On a clifftop in Malibu, sitting on five acres, is a faux-Tuscan villa that was once owned by the Sound of Music star Julie Andrews.
In a different universe, one where things had not ended the way they did in a tunnel one warm summer night in Paris, this may well have been the home of Diana, Princess of Wales. Or, more correctly, one of her homes de ella as she flitted between the West Coast of the US and her de ella apartment at Kensington Palace.
This is not the stuff of fantasy. According to her butler Paul Burrell’s 2004 tell-all de ella, the week before her death de ella in August 1997, Diana “was seriously considering a new future [in the US].”
“I saw the plans. We sat on the floor, spread out all the maps and the layout of the house,” Burrell said at the time.
When Diana’s son and daughter-in-law, Harry and Meghan, Duke and Duchess of Sussex charted a similar sun-dappled trajectory in early 2020, throwing off the shackles of monarchy for an ostensibly freer life, it looked like they were, in a sort of touchingly symmetrical fashion, completing a journey she had started.
In those early, heady days of Megxit when it looked like the world was going to be the Sussexes’ celebrated oyster, before the ink had even dried on the Sandringham Summit agreement, one of the immediate questions that cropped up was, what would Diana have Made of their decision to escape the royal bubble for the New World and cocktails at Nobu?
This week, we got perhaps our best answer yet, courtesy of Andrew Morton, who is eminently qualified to weigh in here. He is, after all, the person who was chosen by the princess to tell the world everything – Charles’ infidelity, her bulimia, suicide attempts and post-natal depression via the nuclear blast that was Diana: My True Story. (Curiously, she did not talk to Morton about her extra-curricular shagging of her.)
Any who, it’s a fascinating thing to consider: What would the princess, who fought her own famous protracted battle against tweedy royal forces have made of Megxit?
Speaking to the Daily BeastMorton, who is also the author of The Queenhad an answer.
“I think Diana would be very conflicted now. On one hand, she would admire the fact that Harry’s made a break and got out and now lives in California,” Morton said. “She found America a place of openness and opportunity – so, on that side of things, she would have given Harry a round of applause.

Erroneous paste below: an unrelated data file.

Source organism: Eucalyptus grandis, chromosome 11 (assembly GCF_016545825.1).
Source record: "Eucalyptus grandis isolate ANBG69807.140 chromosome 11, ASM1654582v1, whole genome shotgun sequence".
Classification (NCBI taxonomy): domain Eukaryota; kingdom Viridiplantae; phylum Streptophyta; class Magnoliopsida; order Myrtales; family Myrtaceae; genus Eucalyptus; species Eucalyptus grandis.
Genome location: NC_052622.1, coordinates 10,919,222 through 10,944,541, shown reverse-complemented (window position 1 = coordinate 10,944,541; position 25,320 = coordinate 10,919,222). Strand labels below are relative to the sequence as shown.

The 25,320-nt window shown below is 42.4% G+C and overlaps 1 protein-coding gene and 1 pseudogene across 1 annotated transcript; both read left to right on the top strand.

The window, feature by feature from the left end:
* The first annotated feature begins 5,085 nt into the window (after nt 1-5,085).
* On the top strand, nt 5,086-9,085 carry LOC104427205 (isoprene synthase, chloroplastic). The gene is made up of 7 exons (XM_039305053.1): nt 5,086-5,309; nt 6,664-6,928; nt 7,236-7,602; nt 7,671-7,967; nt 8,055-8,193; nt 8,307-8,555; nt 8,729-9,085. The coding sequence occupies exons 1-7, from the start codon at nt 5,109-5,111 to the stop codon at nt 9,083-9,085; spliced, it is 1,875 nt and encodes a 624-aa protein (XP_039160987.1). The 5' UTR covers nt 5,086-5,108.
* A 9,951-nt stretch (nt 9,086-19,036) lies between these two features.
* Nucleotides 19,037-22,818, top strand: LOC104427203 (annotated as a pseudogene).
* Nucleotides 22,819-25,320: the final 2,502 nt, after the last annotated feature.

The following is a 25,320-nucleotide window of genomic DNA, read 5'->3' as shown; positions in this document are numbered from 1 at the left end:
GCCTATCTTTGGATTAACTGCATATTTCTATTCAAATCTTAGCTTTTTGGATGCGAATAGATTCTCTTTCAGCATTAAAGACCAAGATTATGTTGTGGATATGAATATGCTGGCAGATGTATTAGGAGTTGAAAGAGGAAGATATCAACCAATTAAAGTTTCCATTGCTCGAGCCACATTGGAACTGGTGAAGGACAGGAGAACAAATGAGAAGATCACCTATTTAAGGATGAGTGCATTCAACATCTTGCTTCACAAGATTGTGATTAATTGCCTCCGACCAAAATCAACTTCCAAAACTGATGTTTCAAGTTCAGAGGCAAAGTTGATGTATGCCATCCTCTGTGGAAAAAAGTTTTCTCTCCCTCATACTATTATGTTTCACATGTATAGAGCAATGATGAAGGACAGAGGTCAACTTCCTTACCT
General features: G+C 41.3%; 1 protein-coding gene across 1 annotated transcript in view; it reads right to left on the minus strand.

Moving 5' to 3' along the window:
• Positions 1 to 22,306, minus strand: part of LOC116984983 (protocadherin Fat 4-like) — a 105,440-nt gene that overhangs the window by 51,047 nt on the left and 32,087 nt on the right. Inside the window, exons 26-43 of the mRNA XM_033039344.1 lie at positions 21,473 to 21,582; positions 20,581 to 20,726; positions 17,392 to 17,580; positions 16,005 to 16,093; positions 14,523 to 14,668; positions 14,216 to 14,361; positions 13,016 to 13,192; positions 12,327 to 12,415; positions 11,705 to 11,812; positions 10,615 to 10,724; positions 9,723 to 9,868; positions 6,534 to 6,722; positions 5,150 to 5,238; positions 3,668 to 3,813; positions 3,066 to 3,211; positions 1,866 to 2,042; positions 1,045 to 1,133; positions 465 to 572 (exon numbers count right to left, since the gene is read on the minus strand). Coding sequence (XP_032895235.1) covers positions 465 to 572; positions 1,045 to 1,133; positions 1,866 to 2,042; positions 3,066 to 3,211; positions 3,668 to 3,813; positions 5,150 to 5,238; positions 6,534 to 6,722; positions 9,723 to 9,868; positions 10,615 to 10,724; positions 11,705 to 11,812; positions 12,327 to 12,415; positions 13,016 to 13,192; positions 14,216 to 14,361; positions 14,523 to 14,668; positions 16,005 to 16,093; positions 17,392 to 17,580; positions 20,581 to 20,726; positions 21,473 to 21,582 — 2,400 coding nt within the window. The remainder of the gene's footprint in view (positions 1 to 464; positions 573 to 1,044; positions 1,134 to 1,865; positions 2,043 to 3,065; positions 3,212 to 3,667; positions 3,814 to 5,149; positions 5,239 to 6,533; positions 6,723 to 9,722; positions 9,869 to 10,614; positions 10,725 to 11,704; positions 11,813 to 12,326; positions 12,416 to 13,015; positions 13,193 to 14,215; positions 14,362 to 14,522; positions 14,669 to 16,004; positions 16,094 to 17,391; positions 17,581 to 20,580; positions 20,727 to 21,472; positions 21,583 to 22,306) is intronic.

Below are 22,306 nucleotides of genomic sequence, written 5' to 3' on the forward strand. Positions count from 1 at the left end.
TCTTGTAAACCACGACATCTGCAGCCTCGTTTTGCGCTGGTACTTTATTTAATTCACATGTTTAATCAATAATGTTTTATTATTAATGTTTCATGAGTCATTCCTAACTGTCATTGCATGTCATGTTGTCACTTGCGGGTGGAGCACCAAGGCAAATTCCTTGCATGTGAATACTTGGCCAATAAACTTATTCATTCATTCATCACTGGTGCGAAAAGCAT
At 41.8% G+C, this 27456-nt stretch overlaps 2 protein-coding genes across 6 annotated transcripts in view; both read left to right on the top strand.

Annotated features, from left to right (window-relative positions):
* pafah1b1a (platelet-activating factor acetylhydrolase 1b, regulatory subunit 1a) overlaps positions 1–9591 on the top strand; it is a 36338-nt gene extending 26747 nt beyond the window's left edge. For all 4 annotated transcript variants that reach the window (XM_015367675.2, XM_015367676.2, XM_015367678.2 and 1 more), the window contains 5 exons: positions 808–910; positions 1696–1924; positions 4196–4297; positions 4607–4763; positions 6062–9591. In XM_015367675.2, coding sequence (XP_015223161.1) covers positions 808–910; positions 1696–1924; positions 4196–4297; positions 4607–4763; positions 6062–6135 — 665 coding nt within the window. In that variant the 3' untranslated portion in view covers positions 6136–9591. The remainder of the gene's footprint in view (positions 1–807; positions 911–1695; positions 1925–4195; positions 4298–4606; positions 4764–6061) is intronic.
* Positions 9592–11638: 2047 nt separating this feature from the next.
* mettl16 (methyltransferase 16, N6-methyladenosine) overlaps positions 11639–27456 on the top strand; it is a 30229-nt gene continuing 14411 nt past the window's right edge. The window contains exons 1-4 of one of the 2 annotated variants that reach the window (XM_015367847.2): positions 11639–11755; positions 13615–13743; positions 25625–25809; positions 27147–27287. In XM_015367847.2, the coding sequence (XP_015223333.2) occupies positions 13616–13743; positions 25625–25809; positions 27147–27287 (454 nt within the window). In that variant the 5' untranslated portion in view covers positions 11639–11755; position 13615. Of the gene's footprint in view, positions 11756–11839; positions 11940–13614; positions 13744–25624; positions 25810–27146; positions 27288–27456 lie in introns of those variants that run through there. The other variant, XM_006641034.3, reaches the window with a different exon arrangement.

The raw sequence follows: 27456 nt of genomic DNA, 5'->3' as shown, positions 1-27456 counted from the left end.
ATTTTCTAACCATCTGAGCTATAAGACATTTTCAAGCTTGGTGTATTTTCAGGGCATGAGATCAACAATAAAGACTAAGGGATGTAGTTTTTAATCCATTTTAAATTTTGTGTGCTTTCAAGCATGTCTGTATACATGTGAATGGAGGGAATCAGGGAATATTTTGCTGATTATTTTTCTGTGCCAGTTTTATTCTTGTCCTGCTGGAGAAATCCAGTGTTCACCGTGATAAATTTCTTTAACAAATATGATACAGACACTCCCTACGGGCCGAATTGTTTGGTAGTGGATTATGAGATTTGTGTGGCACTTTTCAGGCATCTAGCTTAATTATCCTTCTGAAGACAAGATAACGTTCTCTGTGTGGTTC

“Where she wouldn’t have a round of applause for him is this dislocation between the two brothers. She always said she wanted Harry to be William’s wingman, not a hitman.”
Which is to say, the princess would have completely understood Harry and Meghan’s hunger to escape the cold-blooded palace and the expectation of personal subjugation for the greater monarchical good.
So far, so unproblematic. Where things get onto rockier ground is the disintegration of the relationship between Diana’s sons.
Tina Brown, a friend during Diana’s lifetime and later the author of the seminal biography about her, The Diana Chronicles has also offered up a similar read, telling the beast back in August that while[the princess] had differences with the royal family… she never thought for one minute that William would not be the future king, and that Harry would always be there to support him. She would not be happy with how things are.”
And this brings us to a really knotty point: Was Diana’s expectation slash hope that Harry would be a dutiful “wingman” to William’s future king a realistic or empathetic expectation?
Being born the Spare (which also tellingly happens to be the title of his forthcoming autobiography) would have been no picnic. Harry’s entire identity of him, from the very second he was born, has been wholly focused on what he is not – not going to be king, not going to lead, not going to rule.
No matter what you might think about his and Meghan’s various media eruptions and their current money-making ploys, to be trapped in a lifeline supporting role, to be expected to cheerfully play second fiddle ad nauseam is pretty rough.
I wonder, is there any way that Harry could have been “William’s wingman” and not been forced to sacrifice his personal happiness for the good of the crown?
Because being an efficient royal sidekick is not just about supplying moral support and the occasional sympathetic ear but of one of basic practicality too.
In heading off into the sunset the Sussexes have not only created a PR headache of ginormous proportions for Buckingham Palace but a professional one as well.